ACCA - The global body for professional accountants
The challenge for the audit profession will be to implement these changes in a way that helps restore public confidence in the audit, and in auditors. Audit plays a critical role in supporting global business and it is important that the profession now responds in a positive way that enhances the value of audit to companies and their stakeholders
—Sue Almond, technical director, ACCA

Difficult negotiations and controversies on some aspects of the reform of the audit sector shall not undermine the significant progress achieved towards increasing audit quality and re-establishing investor confidence, says global accountancy body

On 16-17 December 2013, during their trilogue meeting, the Lithuanian EU Council Presidency, the European Parliament and the European Commission reached a preliminary agreement on the framework of the EU audit reform, which was endorsed by member states on 18 December in COREPER.  It needs now the final nod of the European Parliament, planned for January 2014, and of the Council.

Sue Almond Technical Director at ACCA (the Association of Chartered Certified Accountants) says: 'ACCA congratulates the European Parliament, the Council and the European Commission for the agreement reached on the compromise text regarding the Proposals for a new Regulation and for amendments of the Directive on audit, after months of tough negotiations.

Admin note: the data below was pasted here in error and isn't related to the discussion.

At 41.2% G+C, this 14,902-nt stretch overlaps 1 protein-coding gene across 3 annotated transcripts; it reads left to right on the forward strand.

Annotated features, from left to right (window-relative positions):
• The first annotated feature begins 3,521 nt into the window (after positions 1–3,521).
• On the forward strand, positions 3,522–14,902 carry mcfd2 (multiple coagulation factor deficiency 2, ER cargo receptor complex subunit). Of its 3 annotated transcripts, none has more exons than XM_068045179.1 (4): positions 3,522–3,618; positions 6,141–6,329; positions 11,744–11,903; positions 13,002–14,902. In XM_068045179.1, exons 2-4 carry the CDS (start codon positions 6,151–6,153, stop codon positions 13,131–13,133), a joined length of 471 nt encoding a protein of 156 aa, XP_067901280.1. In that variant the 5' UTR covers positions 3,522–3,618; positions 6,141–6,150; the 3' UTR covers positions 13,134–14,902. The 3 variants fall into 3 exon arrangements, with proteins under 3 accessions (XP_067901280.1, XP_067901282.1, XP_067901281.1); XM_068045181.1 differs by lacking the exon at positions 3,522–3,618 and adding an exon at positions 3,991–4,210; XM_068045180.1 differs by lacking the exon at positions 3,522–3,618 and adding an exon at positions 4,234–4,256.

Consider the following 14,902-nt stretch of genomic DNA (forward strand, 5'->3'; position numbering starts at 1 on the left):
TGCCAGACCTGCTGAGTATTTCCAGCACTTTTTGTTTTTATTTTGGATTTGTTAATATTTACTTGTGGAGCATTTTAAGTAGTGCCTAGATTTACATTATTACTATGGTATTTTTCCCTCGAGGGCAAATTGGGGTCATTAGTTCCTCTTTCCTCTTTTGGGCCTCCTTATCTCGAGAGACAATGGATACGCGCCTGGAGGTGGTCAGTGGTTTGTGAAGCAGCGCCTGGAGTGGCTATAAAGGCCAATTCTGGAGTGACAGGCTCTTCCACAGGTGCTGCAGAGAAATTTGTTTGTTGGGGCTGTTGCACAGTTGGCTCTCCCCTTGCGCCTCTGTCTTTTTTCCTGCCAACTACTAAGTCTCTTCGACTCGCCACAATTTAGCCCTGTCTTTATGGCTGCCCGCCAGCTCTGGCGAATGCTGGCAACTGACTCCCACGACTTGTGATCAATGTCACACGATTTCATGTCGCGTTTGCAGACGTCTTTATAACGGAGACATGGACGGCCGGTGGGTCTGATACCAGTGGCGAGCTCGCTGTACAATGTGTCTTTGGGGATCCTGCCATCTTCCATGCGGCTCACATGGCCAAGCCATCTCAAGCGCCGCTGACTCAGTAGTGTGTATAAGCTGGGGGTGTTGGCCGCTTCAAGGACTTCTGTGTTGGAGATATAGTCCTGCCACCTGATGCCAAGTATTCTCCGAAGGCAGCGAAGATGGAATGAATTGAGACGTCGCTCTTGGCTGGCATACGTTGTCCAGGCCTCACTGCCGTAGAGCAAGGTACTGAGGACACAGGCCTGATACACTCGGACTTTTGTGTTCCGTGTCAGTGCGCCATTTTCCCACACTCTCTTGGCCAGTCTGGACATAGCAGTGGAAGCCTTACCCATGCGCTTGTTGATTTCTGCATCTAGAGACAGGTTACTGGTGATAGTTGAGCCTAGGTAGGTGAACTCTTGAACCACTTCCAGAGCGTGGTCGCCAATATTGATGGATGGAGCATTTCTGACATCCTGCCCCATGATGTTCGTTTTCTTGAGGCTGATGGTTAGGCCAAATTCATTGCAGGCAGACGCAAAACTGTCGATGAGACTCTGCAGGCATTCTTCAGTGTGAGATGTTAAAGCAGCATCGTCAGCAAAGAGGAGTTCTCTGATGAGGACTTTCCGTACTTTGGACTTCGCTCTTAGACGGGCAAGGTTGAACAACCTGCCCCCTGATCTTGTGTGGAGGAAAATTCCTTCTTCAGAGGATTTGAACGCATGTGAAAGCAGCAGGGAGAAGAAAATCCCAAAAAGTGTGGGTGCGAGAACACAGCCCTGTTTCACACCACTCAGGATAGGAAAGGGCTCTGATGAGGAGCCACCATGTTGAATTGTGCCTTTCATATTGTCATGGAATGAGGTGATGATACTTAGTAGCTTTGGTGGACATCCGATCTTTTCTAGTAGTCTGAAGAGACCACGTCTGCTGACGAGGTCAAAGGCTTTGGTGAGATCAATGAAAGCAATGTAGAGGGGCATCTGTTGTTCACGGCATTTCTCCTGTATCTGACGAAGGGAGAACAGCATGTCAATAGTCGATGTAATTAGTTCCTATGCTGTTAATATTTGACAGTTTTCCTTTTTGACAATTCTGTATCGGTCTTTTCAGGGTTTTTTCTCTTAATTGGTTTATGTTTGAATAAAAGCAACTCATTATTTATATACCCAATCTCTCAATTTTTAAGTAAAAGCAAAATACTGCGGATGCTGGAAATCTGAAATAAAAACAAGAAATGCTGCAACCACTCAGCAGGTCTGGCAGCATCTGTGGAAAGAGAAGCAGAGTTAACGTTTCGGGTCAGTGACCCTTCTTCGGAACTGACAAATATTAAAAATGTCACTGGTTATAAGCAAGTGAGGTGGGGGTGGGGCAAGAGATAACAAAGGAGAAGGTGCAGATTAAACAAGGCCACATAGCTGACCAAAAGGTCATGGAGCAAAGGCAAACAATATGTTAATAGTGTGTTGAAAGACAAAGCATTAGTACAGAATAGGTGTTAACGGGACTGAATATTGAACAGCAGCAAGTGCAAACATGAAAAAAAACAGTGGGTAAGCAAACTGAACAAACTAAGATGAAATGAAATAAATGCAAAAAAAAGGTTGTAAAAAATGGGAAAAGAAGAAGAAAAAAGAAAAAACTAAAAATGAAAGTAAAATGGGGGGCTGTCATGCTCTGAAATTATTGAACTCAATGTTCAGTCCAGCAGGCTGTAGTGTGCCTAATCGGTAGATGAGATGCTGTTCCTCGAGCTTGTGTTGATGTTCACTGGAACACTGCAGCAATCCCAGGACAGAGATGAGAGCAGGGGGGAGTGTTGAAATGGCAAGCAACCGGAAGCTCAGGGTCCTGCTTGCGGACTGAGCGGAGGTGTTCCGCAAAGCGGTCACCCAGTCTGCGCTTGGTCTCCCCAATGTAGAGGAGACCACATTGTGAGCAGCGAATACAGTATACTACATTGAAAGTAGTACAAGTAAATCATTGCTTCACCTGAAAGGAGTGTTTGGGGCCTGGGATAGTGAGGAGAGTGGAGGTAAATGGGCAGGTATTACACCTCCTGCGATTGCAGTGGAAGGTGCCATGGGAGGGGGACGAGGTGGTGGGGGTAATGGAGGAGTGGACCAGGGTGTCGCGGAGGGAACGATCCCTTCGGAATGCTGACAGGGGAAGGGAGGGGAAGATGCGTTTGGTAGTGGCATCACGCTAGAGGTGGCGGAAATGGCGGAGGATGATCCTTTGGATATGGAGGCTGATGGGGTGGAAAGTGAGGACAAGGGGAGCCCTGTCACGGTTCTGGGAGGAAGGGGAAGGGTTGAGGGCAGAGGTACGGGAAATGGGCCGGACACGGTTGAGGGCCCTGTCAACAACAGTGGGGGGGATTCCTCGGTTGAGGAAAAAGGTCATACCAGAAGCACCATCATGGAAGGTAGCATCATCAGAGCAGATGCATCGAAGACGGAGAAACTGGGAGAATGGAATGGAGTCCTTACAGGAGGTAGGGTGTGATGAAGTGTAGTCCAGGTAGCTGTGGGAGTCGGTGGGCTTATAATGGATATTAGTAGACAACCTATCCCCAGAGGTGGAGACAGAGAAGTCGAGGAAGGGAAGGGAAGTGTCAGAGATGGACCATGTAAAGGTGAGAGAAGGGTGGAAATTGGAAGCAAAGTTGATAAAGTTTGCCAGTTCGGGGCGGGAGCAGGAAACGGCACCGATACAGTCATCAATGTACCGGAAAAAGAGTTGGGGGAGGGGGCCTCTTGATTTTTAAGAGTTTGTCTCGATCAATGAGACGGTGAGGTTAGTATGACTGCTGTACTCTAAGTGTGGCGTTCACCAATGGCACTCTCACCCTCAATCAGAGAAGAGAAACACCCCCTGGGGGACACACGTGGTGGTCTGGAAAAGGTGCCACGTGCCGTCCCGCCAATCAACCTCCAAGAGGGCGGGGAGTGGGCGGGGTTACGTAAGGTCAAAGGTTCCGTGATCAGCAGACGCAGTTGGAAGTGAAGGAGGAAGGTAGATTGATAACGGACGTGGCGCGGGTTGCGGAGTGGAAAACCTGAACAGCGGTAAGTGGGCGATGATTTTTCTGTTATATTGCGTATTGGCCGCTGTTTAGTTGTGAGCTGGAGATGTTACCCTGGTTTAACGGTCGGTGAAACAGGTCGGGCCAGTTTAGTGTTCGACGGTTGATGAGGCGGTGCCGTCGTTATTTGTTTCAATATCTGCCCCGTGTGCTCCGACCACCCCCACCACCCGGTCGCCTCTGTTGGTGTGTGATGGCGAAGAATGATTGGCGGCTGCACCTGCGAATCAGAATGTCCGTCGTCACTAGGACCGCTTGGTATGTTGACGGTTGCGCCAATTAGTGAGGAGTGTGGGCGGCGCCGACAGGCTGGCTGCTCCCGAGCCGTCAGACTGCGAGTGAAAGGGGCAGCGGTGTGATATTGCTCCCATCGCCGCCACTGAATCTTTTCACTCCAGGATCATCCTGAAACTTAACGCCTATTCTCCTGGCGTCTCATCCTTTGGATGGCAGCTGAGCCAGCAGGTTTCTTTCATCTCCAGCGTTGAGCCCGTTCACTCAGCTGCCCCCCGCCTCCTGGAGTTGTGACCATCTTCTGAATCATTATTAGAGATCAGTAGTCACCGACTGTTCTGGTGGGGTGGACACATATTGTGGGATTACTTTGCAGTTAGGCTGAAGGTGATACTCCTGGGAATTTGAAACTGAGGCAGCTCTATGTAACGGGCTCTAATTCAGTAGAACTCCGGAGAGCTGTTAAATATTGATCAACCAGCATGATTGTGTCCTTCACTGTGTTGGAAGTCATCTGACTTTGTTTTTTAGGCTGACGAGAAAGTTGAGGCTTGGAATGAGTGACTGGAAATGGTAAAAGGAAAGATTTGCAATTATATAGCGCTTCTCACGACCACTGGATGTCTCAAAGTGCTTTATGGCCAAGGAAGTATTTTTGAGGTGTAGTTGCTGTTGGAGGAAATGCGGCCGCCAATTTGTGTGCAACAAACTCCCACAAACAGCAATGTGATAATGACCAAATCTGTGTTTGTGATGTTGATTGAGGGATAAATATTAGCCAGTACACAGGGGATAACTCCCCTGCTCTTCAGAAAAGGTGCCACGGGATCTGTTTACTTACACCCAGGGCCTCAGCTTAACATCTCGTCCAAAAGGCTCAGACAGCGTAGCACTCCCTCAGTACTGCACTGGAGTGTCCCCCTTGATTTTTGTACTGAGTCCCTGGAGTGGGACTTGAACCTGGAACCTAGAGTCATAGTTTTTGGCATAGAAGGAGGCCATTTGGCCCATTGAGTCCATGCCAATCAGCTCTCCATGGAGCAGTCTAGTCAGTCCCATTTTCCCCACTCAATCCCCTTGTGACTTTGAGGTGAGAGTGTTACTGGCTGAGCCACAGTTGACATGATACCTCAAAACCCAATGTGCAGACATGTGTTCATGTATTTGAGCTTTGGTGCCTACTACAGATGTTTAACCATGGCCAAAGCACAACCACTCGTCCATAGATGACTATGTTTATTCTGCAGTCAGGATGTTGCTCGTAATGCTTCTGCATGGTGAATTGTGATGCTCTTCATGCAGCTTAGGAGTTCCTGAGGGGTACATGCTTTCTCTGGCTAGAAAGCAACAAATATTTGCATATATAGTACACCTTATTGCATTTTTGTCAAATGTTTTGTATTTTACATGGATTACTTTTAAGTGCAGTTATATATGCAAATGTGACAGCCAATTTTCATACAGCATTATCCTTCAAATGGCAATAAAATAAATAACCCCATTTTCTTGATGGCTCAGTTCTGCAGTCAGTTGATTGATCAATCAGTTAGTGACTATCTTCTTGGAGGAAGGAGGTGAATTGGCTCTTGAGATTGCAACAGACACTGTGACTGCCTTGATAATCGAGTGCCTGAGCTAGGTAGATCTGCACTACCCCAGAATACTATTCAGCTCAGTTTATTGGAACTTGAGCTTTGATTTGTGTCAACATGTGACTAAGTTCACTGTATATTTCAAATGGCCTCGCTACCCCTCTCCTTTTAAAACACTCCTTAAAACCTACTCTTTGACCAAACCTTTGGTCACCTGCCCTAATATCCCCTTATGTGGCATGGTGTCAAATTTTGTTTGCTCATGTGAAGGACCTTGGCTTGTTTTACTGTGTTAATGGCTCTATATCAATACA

'It is important that we do not allow the recent controversies to overshadow some of the critical achievements of the negotiations of these measures. In particular, we have moved substantially closer to the adoption of a single set of international standards, which is critical for businesses operating in a global environment. We are therefore pleased to see progress on the adoption of International Standards on Auditing (ISAs) by the EU. Ethics, especially non-audit services, has clearly been an area where there are divergent views, but much of the detail that is contained in the proposed regulation on this issue is now in line with the International Ethics Standards Board for Accountants (IESBA), a step that we support. We are also pleased to see that the role of the audit committee has been recognised in overseeing the provision of non-audit services.'

'The challenge for the audit profession will be to implement these changes in a way that helps restore public confidence in the audit, and in auditors. Audit plays a critical role in supporting global business and it is important that the profession now responds in a positive way that enhances the value of audit to companies and their stakeholders,' Sue Almond concludes.